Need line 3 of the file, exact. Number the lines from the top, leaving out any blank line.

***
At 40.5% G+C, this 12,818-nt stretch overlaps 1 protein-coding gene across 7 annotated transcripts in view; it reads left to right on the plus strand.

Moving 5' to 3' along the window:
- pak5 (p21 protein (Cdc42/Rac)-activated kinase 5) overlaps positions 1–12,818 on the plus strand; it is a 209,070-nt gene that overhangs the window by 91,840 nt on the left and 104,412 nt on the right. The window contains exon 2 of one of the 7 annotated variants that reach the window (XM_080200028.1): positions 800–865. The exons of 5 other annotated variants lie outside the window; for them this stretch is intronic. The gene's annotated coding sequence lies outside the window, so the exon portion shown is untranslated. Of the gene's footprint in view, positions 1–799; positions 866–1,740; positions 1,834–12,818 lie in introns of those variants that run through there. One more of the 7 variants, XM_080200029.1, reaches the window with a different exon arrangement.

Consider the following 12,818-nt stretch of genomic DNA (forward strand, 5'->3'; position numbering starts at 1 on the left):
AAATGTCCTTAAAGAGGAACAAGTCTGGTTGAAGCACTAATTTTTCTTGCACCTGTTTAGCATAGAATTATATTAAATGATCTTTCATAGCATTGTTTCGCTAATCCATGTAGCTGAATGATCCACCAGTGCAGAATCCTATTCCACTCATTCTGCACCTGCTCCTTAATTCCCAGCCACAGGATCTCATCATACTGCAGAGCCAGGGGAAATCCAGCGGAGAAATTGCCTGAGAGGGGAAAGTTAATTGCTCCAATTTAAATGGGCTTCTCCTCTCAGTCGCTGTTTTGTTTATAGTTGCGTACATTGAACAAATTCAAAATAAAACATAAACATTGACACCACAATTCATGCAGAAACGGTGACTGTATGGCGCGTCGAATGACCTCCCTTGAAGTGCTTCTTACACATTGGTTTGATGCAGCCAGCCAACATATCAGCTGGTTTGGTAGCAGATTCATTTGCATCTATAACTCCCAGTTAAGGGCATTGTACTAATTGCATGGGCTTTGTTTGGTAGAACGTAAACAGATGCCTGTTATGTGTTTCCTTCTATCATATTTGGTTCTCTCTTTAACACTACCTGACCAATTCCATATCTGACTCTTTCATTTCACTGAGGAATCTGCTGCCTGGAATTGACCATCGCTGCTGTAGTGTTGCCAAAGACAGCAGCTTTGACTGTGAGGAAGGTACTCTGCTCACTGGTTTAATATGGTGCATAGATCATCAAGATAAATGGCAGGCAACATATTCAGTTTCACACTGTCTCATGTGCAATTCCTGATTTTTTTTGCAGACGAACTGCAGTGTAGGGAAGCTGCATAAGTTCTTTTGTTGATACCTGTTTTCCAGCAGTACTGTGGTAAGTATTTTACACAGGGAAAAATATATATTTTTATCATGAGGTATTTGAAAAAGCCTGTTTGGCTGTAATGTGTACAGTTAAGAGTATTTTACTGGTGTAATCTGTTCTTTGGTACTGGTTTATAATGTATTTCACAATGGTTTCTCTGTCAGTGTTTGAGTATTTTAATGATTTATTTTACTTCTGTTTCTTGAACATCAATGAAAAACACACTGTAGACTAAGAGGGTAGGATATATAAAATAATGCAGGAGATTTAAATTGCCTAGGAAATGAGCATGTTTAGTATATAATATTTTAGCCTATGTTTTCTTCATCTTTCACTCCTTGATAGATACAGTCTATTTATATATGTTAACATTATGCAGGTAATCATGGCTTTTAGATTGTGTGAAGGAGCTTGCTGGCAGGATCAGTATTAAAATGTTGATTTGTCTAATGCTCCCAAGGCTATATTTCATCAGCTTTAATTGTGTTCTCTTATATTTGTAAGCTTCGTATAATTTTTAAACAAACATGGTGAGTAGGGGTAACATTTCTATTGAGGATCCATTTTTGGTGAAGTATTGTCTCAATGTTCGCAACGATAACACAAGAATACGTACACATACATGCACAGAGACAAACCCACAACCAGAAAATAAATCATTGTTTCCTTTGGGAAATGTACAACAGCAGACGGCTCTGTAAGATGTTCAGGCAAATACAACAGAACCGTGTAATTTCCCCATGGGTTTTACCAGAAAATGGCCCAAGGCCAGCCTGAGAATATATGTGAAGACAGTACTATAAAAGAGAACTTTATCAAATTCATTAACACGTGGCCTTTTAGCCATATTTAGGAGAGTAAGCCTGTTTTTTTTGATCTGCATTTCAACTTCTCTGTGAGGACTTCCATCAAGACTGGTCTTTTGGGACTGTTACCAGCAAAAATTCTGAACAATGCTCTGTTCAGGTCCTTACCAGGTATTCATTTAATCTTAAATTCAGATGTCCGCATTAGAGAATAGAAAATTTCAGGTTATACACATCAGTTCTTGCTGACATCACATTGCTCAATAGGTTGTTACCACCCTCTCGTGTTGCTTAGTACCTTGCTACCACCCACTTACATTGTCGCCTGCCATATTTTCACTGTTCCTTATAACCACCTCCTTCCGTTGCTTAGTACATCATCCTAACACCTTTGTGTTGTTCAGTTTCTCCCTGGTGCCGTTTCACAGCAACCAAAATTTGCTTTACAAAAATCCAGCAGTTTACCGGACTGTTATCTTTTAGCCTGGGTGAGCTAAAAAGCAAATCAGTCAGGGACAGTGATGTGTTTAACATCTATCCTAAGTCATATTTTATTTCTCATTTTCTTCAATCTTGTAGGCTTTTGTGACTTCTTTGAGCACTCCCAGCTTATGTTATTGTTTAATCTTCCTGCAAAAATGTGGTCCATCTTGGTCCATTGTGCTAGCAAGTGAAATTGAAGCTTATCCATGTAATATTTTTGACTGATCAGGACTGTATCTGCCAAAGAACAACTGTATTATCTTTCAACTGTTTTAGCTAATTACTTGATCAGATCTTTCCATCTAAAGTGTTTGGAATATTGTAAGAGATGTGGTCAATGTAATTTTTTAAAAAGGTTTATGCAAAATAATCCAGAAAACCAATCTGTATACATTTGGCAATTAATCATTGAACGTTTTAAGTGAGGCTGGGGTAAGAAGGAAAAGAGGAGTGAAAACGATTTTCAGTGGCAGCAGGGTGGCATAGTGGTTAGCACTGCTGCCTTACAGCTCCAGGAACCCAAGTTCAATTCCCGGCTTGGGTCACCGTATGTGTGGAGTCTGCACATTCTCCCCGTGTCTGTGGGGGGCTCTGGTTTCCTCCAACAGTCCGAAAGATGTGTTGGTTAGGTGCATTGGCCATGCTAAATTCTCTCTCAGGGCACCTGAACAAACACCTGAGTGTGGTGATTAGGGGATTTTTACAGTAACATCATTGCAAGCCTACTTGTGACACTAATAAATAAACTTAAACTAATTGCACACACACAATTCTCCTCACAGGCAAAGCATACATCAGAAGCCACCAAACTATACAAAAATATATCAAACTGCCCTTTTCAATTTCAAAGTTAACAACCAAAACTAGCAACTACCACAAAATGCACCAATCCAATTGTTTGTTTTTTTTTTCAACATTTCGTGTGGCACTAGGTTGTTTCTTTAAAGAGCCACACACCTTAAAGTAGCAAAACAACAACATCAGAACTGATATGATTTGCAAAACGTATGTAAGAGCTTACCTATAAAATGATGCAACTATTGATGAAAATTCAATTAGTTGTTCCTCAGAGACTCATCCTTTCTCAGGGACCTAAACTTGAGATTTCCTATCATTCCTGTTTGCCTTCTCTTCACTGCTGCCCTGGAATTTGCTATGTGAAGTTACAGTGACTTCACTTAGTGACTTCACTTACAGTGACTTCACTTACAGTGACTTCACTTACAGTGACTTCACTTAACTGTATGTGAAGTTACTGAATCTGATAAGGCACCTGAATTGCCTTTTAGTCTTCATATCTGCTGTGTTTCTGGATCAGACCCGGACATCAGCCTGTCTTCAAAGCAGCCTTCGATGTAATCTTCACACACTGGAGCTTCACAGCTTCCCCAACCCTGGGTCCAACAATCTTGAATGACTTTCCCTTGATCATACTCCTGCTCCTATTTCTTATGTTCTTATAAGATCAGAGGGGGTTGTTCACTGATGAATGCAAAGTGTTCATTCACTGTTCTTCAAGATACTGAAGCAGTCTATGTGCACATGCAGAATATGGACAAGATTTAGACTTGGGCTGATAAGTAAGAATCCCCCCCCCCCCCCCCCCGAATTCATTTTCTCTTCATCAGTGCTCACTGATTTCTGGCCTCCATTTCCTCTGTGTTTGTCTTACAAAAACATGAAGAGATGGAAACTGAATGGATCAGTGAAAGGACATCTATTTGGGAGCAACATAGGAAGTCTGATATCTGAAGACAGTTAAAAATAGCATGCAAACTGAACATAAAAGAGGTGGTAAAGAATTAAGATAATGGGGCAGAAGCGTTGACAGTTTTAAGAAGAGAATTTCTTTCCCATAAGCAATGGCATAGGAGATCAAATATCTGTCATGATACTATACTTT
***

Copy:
- pak5 (p21 protein (Cdc42/Rac)-activated kinase 5) overlaps positions 1–12,818 on the plus strand; it is a 209,070-nt gene that overhangs the window by 91,840 nt on the left and 104,412 nt on the right. The window contains exon 2 of one of the 7 annotated variants that reach the window (XM_080200028.1): positions 800–865. The exons of 5 other annotated variants lie outside the window; for them this stretch is intronic. The gene's annotated coding sequence lies outside the window, so the exon portion shown is untranslated. Of the gene's footprint in view, positions 1–799; positions 866–1,740; positions 1,834–12,818 lie in introns of those variants that run through there. One more of the 7 variants, XM_080200029.1, reaches the window with a different exon arrangement.